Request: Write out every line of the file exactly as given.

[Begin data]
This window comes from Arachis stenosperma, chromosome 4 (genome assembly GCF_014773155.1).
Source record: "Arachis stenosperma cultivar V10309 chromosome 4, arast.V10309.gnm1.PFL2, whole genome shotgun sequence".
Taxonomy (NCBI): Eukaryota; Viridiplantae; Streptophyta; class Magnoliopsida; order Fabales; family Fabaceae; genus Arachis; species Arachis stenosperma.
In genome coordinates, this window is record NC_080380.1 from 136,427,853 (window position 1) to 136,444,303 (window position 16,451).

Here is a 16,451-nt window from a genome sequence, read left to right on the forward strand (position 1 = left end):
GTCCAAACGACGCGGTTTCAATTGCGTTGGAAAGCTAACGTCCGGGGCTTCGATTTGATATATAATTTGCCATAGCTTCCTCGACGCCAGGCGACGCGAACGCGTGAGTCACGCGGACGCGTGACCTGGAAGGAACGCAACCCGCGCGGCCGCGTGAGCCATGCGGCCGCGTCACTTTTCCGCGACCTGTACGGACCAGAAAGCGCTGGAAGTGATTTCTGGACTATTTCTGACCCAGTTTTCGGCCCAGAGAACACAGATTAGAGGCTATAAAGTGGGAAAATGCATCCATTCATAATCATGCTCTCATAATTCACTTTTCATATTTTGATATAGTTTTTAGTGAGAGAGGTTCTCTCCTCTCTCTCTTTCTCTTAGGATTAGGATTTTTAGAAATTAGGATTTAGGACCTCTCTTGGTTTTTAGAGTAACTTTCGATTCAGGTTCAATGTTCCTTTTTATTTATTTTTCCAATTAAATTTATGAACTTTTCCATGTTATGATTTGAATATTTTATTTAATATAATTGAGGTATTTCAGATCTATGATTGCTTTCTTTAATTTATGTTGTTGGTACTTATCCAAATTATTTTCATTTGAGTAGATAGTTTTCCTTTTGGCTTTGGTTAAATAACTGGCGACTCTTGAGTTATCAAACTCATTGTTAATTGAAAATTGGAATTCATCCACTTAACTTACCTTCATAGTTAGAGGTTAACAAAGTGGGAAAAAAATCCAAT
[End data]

This window comes from Arachis stenosperma, chromosome 4 (genome assembly GCF_014773155.1).
Source record: "Arachis stenosperma cultivar V10309 chromosome 4, arast.V10309.gnm1.PFL2, whole genome shotgun sequence".
Taxonomy (NCBI): Eukaryota; Viridiplantae; Streptophyta; class Magnoliopsida; order Fabales; family Fabaceae; genus Arachis; species Arachis stenosperma.
In genome coordinates, this window is record NC_080380.1 from 136,427,853 (window position 1) to 136,444,303 (window position 16,451).

Here is a 16,451-nt window from a genome sequence, read left to right on the forward strand (position 1 = left end):
GTCCAAACGACGCGGTTTCAATTGCGTTGGAAAGCTAACGTCCGGGGCTTCGATTTGATATATAATTTGCCATAGCTTCCTCGACGCCAGGCGACGCGAACGCGTGAGTCACGCGGACGCGTGACCTGGAAGGAACGCAACCCGCGCGGCCGCGTGAGCCATGCGGCCGCGTCACTTTTCCGCGACCTGTACGGACCAGAAAGCGCTGGAAGTGATTTCTGGACTATTTCTGACCCAGTTTTCGGCCCAGAGAACACAGATTAGAGGCTATAAAGTGGGAAAATGCATCCATTCATAATCATGCTCTCATAATTCACTTTTCATATTTTGATATAGTTTTTAGTGAGAGAGGTTCTCTCCTCTCTCTCTTTCTCTTAGGATTAGGATTTTTAGAAATTAGGATTTAGGACCTCTCTTGGTTTTTAGAGTAACTTTCGATTCAGGTTCAATGTTCCTTTTTATTTATTTTTCCAATTAAATTTATGAACTTTTCCATGTTATGATTTGAATATTTTATTTAATATAATTGAGGTATTTCAGATCTATGATTGCTTTCTTTAATTTATGTTGTTGGTACTTATCCAAATTATTTTCATTTGAGTAGATAGTTTTCCTTTTGGCTTTGGTTAAATAACTGGCGACTCTTGAGTTATCAAACTCATTGTTAATTGAAAATTGGAATTCATCCACTTAACTTACCTTCATAGTTAGAGGTTAACAAAGTGGGAAAAAAATCCAAT